in the Institute for Behavioral Medicine Research
at the Ohio State University Medical Center


     Dr. Janice

     Dr. Ronald

     PNI Related


     In The Media


     Stress &
     Health Lab


Welcome to the Stress and Health Research Homepage!

Research from our laboratory has demonstrated that:

  • Even commonplace stressors like academic examinations can produce alterations in the immune response sufficient to reactivate latent herpesviruses, impair your body's ability to respond to common vaccines, and delay wound healing.
  • Stress can impair your ability to respond to vaccines including influenza, pneumococcal pneumonia, and hepatitis B vaccines.
  • When you are stressed, you will heal wounds more slowly.
  • Stress impairs your body’s ability to control latent herpesviruses, including herpes simplex virus (HSV), Epstein-Barr virus (EBV), cytomegalovirus (CMV) and varicella zoster virus (VZV).
  • The chronic stress of caregiving for a spouse or parent with Alzheimer's disease can be hazardous to your health, impairing your ability to respond to common vaccines, delaying your ability to heal wounds, shortening your telomeres, and greatly enhancing inflammation.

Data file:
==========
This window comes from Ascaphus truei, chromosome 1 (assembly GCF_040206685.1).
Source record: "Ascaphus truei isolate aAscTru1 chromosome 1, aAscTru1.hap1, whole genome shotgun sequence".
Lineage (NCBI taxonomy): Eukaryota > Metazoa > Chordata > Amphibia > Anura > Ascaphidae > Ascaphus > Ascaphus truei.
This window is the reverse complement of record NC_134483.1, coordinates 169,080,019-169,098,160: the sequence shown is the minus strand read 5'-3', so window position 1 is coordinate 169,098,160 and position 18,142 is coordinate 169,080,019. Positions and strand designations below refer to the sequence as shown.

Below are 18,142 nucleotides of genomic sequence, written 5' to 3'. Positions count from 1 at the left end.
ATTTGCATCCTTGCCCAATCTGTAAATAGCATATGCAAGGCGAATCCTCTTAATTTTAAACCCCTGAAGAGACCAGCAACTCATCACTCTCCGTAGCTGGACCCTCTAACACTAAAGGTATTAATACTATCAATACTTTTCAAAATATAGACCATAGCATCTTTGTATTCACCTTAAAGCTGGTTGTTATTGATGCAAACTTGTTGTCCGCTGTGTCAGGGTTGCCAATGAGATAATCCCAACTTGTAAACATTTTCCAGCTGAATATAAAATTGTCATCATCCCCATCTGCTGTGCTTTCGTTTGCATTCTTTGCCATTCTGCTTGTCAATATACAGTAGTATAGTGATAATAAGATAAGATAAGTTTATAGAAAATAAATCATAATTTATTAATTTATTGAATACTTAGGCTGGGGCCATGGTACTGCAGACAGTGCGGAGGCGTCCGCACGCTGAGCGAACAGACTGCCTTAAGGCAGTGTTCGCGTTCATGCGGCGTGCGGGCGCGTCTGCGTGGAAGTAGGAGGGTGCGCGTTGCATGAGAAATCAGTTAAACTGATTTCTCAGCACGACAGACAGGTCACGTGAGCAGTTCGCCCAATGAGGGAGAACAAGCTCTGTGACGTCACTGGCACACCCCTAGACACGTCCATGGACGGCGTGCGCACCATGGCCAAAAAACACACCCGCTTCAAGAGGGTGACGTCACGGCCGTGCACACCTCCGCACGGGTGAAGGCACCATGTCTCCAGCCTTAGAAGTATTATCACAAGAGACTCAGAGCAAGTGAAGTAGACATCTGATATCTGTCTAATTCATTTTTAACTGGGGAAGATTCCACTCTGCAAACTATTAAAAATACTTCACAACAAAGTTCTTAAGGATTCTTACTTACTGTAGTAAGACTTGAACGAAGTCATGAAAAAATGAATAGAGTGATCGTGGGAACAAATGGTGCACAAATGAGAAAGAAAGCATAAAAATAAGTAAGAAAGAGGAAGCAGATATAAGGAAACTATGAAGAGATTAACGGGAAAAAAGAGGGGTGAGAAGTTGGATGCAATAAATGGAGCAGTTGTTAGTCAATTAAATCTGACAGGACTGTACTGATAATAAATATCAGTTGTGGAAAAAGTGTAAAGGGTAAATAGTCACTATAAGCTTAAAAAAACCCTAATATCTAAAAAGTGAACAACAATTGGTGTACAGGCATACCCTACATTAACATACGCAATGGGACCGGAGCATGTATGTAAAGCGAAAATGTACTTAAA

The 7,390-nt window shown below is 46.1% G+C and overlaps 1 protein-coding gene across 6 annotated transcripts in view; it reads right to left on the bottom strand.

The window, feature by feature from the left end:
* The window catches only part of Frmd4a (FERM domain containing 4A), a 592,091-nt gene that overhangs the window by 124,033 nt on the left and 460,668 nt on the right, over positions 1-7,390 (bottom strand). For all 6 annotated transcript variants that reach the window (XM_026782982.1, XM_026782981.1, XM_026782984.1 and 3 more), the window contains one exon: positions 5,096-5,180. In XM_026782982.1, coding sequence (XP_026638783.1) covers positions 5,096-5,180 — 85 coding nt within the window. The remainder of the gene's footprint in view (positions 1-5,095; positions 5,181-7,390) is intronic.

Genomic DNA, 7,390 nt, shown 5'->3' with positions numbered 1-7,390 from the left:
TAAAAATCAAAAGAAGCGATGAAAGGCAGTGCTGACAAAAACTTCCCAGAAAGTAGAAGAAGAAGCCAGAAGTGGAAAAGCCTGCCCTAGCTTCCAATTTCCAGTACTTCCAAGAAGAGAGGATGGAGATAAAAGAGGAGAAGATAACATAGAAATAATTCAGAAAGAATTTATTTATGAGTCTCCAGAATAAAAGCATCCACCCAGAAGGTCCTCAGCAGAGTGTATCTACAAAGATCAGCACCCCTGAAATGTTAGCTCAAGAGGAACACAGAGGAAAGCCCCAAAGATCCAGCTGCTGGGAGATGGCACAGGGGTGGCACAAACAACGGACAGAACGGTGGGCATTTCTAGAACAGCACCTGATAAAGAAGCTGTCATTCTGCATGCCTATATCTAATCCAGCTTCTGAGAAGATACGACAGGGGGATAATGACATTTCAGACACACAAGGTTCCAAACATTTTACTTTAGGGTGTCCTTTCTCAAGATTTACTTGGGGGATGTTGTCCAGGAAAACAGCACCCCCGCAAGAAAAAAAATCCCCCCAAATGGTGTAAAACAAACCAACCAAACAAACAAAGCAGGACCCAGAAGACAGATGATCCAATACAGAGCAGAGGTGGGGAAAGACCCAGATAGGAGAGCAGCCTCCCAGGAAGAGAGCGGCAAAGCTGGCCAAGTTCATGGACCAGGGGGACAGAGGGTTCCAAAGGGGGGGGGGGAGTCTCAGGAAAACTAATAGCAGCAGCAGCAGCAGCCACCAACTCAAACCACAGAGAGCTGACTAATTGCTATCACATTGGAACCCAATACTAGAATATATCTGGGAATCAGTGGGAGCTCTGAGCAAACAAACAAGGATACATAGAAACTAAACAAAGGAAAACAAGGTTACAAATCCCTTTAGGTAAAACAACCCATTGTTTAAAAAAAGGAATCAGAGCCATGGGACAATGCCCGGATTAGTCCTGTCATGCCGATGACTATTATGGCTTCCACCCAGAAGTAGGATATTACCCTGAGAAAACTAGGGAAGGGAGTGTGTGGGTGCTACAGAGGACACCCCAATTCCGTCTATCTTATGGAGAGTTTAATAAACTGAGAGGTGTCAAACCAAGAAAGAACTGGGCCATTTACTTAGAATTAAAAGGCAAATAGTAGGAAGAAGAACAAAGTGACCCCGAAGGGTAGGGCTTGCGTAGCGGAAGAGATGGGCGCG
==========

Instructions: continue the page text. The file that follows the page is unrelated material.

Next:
• The quality and quantity of your close personal relationships matters for your immune system.
  • A good marriage is good for your health, and a bad one can be hazardous to your immune system; when you have negative or hostile interactions with your spouse, there are immediate measurable changes in stress-sensitive hormones, with much stronger effects for women than men.
  • Stress-reducing interventions including yoga, progressive relaxation, and hypnosis have positive immunological consequences.
  • Inflammation, associated with age-related diseases including cardiovascular disease, stroke, type II diabetes, osteoporosis, arthritis, some cancers, and frailty and functional decline, is boosted by both acute and chronic stress.
  • Stress can make allergies worse.
  • Aromatherapy does not produce positive cardiovascular, endocrine, and immune changes.
  • Omega-3 fatty acids are related to mood and inflammatory responses.

  • For more details, go the publications section


Dr. Janice Kiecolt-Glaser
Institute for Behavioral Medicine Research
460 Medical Center Drive, Room 130C

Columbus, OH 43210-1228

Dr. Ronald Glaser
Institute for Behavioral Medicine Research
460 Medical Center Drive, Room 120
Columbus, OH 43210-1228



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